The organoleptic characteristics of the two products were similar. The research team asked the co-financier to submit both tomato purees (from hydroponic technology and traditional cultivation) to quantitative analysis of Ni content by an independent Analysis Laboratory, which is registered with Decree of the General Directorate of Health number 893 of 2 February 2011 in the Register of the Lombardy Region and, therefore, a laboratory authorized to carry out analyses in the context of the self-control procedures of the food industries. The investigations revealed a quantity of Ni < 0.015 mg/kg in the hydroponic Datterino tomato puree, while the quantity of Ni in the traditionally derived Datterino tomato sauce was 0.026 mg/kg. The instructions, given to patients regarding the preparation and consumption, were the same for both products.
In the event of any adverse event, the assignment to the intervention for a given participant was revealed to the multidisciplinary team by accessing the assignment list. The principal investigator could have access to the list only in case of an emergency, if knowledge of the treatment type assigned was considered essential to provide the patient with the best possible care.

2.4. Trial Interventions

Hydroponic cultivated tomato sauce, derived from drip systems (recovery/non-recovery), was used. In particular, tomato plants grew on the substrate cultivation technique, where their root system grows within the inert substrate rockwool simulating the structure (macro- and micro-porosity) of the soil. Inside this, the nutrient solution, characterized by water and the mineral elements necessary, was administered to meet the needs of the crop.
At the time of enrollment, the patients were randomized to one of the following treatment arms: (1) daily intake of minimum 100 mL to maximum 200 mL of 100% Italian Datterino tomato puree derived from hydroponic (soilless) technology contained in a 720 mL bottle (group A); (2) daily intake of minimum 100 mL to maximum 200 mL of 100% Italian Datterino tomato puree derived from conventional cultivation contained in a 720 mL bottle (group B). This first phase of the study lasted 12 weeks. After this initial treatment phase, both study groups followed a 2-week wash-out period following a low-Ni diet. At the end of the wash-out phase, the two groups crossed over. Therefore, group A was assigned to treatment arm B, and vice versa, for a period of 12 weeks (the second phase of the study).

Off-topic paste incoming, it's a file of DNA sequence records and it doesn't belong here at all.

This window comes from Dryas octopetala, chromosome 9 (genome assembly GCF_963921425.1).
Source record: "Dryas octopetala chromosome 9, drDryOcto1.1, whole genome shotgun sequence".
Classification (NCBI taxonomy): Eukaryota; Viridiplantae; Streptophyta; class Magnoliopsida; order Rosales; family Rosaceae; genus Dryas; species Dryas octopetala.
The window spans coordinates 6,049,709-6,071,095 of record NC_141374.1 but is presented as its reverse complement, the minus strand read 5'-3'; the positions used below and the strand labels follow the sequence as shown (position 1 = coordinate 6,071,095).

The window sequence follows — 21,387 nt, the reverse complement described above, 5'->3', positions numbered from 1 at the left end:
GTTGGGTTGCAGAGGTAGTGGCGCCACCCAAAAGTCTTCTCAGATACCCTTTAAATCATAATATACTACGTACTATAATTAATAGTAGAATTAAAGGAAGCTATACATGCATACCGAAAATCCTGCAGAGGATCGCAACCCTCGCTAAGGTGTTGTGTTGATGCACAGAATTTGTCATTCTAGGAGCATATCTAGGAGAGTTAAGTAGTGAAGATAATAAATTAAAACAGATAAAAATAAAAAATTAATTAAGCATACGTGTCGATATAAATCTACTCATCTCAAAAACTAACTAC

Furthermore, a nutritional anamnesis was also collected by a team of dieticians (M.C.M. and E.P.) to evaluate the characteristics of the diet followed by the participants and to customize the bromatological composition to balance the overall intake of macro- and micro-nutrients. All enrolled participants underwent anthropometric data collection (weight, height, body mass index, wrist circumference, arm circumference, waist circumference, and hip circumference) and body composition evaluation using a bioimpedance analysis at baseline and last visits of each 12-week trial phase.
Finally, based on the pioneering experience of Braga et al., [13] and the results of our previous work [22], our team of nutritionists elaborated a personalized and balanced dietary plan, depending on personal energy needs and including foods with low-Ni content (Figure 2). This dietary regimen was prescribed to all enrolled patients during the entire study period, also to avoid patients taking the metal from other food sources.

2.5. Outcome Measure

2.5.1. Symptoms

The change of symptoms control was assessed by gastroenterologists (C.R.S., S.P., A.G.) using values of a visual analogue scale (VAS) for SNAS before and after taking each type of tomato sauce (hydroponic vs. conventional). The visual analogue scale was modified for the Irritable Bowel Syndrome (IBS) scale [20,28]. This scale included values from a minimum of zero (absence of symptom) to a maximum of ten (highest expression of the symptom). VAS-SNAS data were obtained from all patients at the baseline and last visits of each 12-week trial phase.